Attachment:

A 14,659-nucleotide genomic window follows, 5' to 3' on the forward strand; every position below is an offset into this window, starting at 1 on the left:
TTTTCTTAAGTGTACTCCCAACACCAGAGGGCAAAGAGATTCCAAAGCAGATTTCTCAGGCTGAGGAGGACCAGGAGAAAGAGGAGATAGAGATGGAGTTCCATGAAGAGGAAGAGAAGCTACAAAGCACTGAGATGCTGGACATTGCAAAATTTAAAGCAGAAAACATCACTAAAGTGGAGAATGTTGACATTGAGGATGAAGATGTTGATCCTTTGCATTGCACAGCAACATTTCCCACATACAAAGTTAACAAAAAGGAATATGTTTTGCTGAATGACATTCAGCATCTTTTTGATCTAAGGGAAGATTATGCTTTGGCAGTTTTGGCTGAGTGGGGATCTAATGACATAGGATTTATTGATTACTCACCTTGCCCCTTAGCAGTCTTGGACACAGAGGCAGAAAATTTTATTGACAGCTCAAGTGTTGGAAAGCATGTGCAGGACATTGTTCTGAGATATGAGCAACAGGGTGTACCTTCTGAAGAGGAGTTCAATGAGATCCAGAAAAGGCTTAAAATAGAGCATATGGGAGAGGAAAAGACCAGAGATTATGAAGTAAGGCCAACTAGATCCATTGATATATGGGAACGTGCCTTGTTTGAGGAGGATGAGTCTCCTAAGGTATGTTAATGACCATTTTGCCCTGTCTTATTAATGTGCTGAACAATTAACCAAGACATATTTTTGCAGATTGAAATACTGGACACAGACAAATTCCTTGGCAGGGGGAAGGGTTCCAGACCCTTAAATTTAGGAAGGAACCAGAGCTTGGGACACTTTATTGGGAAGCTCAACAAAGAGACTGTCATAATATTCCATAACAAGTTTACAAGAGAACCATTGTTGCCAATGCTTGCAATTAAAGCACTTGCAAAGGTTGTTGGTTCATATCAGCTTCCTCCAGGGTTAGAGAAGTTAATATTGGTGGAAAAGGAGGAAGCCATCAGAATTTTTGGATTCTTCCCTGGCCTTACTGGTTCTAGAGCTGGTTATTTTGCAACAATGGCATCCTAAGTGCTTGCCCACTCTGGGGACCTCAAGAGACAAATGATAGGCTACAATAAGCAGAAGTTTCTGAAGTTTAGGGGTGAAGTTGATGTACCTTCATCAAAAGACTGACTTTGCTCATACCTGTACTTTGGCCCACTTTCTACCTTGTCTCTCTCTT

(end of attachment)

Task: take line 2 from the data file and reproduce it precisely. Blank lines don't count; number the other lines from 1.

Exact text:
TTTTCTTAAGTGTACTCCCAACACCAGAGGGCAAAGAGATTCCAAAGCAGATTTCTCAGGCTGAGGAGGACCAGGAGAAAGAGGAGATAGAGATGGAGTTCCATGAAGAGGAAGAGAAGCTACAAAGCACTGAGATGCTGGACATTGCAAAATTTAAAGCAGAAAACATCACTAAAGTGGAGAATGTTGACATTGAGGATGAAGATGTTGATCCTTTGCATTGCACAGCAACATTTCCCACATACAAAGTTAACAAAAAGGAATATGTTTTGCTGAATGACATTCAGCATCTTTTTGATCTAAGGGAAGATTATGCTTTGGCAGTTTTGGCTGAGTGGGGATCTAATGACATAGGATTTATTGATTACTCACCTTGCCCCTTAGCAGTCTTGGACACAGAGGCAGAAAATTTTATTGACAGCTCAAGTGTTGGAAAGCATGTGCAGGACATTGTTCTGAGATATGAGCAACAGGGTGTACCTTCTGAAGAGGAGTTCAATGAGATCCAGAAAAGGCTTAAAATAGAGCATATGGGAGAGGAAAAGACCAGAGATTATGAAGTAAGGCCAACTAGATCCATTGATATATGGGAACGTGCCTTGTTTGAGGAGGATGAGTCTCCTAAGGTATGTTAATGACCATTTTGCCCTGTCTTATTAATGTGCTGAACAATTAACCAAGACATATTTTTGCAGATTGAAATACTGGACACAGACAAATTCCTTGGCAGGGGGAAGGGTTCCAGACCCTTAAATTTAGGAAGGAACCAGAGCTTGGGACACTTTATTGGGAAGCTCAACAAAGAGACTGTCATAATATTCCATAACAAGTTTACAAGAGAACCATTGTTGCCAATGCTTGCAATTAAAGCACTTGCAAAGGTTGTTGGTTCATATCAGCTTCCTCCAGGGTTAGAGAAGTTAATATTGGTGGAAAAGGAGGAAGCCATCAGAATTTTTGGATTCTTCCCTGGCCTTACTGGTTCTAGAGCTGGTTATTTTGCAACAATGGCATCCTAAGTGCTTGCCCACTCTGGGGACCTCAAGAGACAAATGATAGGCTACAATAAGCAGAAGTTTCTGAAGTTTAGGGGTGAAGTTGATGTACCTTCATCAAAAGACTGACTTTGCTCATACCTGTACTTTGGCCCACTTTCTACCTTGTCTCTCTCTT